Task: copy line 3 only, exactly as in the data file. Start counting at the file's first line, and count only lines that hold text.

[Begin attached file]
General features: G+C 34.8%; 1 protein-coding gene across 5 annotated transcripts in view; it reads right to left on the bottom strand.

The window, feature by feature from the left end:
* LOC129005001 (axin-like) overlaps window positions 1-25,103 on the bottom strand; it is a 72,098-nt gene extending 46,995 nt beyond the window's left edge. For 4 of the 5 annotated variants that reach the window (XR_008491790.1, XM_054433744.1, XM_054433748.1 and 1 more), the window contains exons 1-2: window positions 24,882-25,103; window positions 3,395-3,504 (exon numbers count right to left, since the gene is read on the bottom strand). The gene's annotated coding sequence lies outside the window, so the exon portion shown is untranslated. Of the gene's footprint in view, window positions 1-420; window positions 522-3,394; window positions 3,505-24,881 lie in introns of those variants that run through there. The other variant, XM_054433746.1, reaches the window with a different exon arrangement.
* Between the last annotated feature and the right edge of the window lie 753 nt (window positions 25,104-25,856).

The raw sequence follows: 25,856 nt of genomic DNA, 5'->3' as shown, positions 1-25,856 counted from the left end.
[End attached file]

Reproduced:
* LOC129005001 (axin-like) overlaps window positions 1-25,103 on the bottom strand; it is a 72,098-nt gene extending 46,995 nt beyond the window's left edge. For 4 of the 5 annotated variants that reach the window (XR_008491790.1, XM_054433744.1, XM_054433748.1 and 1 more), the window contains exons 1-2: window positions 24,882-25,103; window positions 3,395-3,504 (exon numbers count right to left, since the gene is read on the bottom strand). The gene's annotated coding sequence lies outside the window, so the exon portion shown is untranslated. Of the gene's footprint in view, window positions 1-420; window positions 522-3,394; window positions 3,505-24,881 lie in introns of those variants that run through there. The other variant, XM_054433746.1, reaches the window with a different exon arrangement.